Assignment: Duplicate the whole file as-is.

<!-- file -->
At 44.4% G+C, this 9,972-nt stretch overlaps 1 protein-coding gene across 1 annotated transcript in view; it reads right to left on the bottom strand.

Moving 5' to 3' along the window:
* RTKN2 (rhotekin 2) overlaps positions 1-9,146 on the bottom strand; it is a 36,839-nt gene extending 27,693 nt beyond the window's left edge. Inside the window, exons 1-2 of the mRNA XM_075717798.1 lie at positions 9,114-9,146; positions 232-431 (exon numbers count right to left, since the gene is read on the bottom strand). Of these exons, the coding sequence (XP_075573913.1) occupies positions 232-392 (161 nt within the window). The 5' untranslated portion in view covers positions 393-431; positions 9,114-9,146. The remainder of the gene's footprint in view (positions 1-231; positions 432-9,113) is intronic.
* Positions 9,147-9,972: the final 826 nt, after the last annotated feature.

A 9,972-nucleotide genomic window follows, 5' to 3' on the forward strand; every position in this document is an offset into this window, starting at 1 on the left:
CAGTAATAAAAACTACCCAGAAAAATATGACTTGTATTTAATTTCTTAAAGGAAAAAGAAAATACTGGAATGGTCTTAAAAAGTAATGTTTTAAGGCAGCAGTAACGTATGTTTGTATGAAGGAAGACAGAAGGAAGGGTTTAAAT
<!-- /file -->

At 44.4% G+C, this 9,972-nt stretch overlaps 1 protein-coding gene across 1 annotated transcript in view; it reads right to left on the bottom strand.

Moving 5' to 3' along the window:
* RTKN2 (rhotekin 2) overlaps positions 1-9,146 on the bottom strand; it is a 36,839-nt gene extending 27,693 nt beyond the window's left edge. Inside the window, exons 1-2 of the mRNA XM_075717798.1 lie at positions 9,114-9,146; positions 232-431 (exon numbers count right to left, since the gene is read on the bottom strand). Of these exons, the coding sequence (XP_075573913.1) occupies positions 232-392 (161 nt within the window). The 5' untranslated portion in view covers positions 393-431; positions 9,114-9,146. The remainder of the gene's footprint in view (positions 1-231; positions 432-9,113) is intronic.
* Positions 9,147-9,972: the final 826 nt, after the last annotated feature.

A 9,972-nucleotide genomic window follows, 5' to 3' on the forward strand; every position in this document is an offset into this window, starting at 1 on the left:
CAGTAATAAAAACTACCCAGAAAAATATGACTTGTATTTAATTTCTTAAAGGAAAAAGAAAATACTGGAATGGTCTTAAAAAGTAATGTTTTAAGGCAGCAGTAACGTATGTTTGTATGAAGGAAGACAGAAGGAAGGGTTTAAAT